While the accuracy of Gray's evidence remains uncertain, and was questioned by officials, the government magistrate William Wickham wrote in March 1798 to Edward Cooke, under-secretary for the civil department in Dublin, of ‘many facts … that carry an appearance of truth’, and Cooke later referred to the ‘probable’ accuracy of Gray's testimony (TNA: PRO, HO 100/75). On the basis of this evidence eleven United Englishmen were arrested in Manchester in March 1798; the ringleaders, James Dixon and William Chetham, were detained until 1801. Gray was subsequently brought to London for questioning by Wickham and the duke of Portland.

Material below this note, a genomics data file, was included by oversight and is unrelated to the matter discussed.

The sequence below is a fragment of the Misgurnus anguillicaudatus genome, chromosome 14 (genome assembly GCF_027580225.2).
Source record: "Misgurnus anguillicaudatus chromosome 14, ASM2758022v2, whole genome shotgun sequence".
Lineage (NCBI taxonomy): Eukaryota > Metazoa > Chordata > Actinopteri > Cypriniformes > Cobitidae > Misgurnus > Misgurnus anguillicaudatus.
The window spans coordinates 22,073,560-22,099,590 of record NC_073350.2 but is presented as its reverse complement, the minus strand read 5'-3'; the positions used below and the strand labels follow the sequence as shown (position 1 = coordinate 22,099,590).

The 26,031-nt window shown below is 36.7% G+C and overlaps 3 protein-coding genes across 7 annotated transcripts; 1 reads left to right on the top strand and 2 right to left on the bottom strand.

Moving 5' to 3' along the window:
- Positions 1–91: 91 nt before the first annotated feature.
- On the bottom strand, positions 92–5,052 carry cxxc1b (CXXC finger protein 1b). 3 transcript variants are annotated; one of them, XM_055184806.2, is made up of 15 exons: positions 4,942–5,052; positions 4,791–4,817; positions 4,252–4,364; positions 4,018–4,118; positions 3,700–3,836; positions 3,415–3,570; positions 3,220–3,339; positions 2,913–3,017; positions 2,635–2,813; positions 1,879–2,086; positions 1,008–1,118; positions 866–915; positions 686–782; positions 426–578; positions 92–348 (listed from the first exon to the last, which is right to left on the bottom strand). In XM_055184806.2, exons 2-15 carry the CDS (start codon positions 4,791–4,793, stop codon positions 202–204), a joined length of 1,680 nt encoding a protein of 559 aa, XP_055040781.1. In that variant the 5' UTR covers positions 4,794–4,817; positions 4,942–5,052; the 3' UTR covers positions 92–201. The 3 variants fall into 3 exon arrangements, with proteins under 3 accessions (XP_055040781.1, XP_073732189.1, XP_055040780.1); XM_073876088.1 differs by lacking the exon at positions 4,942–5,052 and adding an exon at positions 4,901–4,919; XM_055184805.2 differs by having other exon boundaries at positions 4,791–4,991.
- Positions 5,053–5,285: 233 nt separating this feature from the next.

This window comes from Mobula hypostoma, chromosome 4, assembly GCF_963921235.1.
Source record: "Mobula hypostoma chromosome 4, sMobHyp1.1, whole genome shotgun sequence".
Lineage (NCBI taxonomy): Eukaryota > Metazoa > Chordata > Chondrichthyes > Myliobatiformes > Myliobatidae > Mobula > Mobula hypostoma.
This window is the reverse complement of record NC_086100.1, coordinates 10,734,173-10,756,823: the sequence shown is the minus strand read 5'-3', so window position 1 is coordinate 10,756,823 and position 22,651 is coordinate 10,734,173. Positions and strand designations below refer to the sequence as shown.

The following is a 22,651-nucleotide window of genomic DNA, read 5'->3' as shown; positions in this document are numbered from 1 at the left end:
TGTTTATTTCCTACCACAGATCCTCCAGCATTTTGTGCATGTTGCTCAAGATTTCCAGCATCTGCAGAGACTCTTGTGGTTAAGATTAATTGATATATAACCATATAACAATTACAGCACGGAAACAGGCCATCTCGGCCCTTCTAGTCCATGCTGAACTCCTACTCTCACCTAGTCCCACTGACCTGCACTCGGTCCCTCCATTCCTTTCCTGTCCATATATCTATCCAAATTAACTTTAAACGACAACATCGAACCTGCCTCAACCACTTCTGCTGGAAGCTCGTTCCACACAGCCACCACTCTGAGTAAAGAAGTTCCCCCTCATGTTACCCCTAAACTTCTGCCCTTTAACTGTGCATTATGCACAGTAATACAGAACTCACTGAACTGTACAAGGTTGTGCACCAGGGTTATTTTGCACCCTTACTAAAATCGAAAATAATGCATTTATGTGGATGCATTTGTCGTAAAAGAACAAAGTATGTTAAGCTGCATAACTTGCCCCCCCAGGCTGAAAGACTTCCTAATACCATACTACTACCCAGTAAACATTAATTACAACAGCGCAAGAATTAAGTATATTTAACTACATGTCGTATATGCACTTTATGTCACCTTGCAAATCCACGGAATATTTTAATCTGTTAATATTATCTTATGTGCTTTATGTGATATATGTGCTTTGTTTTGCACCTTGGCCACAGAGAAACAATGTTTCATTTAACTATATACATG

At the same time that the United Englishmen were developing in the north of England and the midlands, cells were being established in London. London members, known at various times as the True Britons and United Britons, drew significant overlaps in membership with the London Corresponding Society (LCS). Among the most prominent LCS members to join the United Englishmen were the Irish immigrant plumbers Benjamin and John Binns; Alexander Galloway, the engineer and president of the LCS in 1797; John Bone, bookseller and secretary of the LCS in 1797; and Thomas Evans, the insurrectionist and secretary of the LCS in 1798. Furnival's Inn on the Strand was one of the main public meeting places of the London United Englishmen—described by John Binns as ‘the very resort of the most radical Jacobinical politics in London’ (McCalman, 11). The house of Thomas Evans in Plough Court, Fetter Lane, was another important rendezvous, housing Benjamin Binns, the radical printer John Smith, and O'Coigly on his visits to London in June 1797 and January–February 1798. These overlaps make it difficult to distinguish the official line of United Englishmen and LCS politics. Jenny Graham suggests that, apart from its explicit policy of physical force and its clandestine character adopted from Ireland, ‘the fundamental ideology of the United Englishmen … and even their personnel, can arguably be interpreted as a further development of a movement wholly frustrated in all its previous attempts to alter the political system by means other than force’ (Graham, 754). Parts of the Declarations, Resolutions, and Constitution of the Society of United Englishmen certainly reflect the reformist ideals of the democratic movement of the early 1790s, presenting the United Englishmen as a network of ‘societies in every quarter of the kingdom, for the promotion of constitutional knowledge, the abolition of bigotry in religion and politics, and the equal distribution of the rights of man throughout all sects and denominations of Englishmen’. The appeal to knowledge and education was not hollow rhetoric. National schools were identified as an objective in the society's constitution, debates were sometimes held in divisions, and cells were responsible for distributing didactic pamphlets and sheets to members.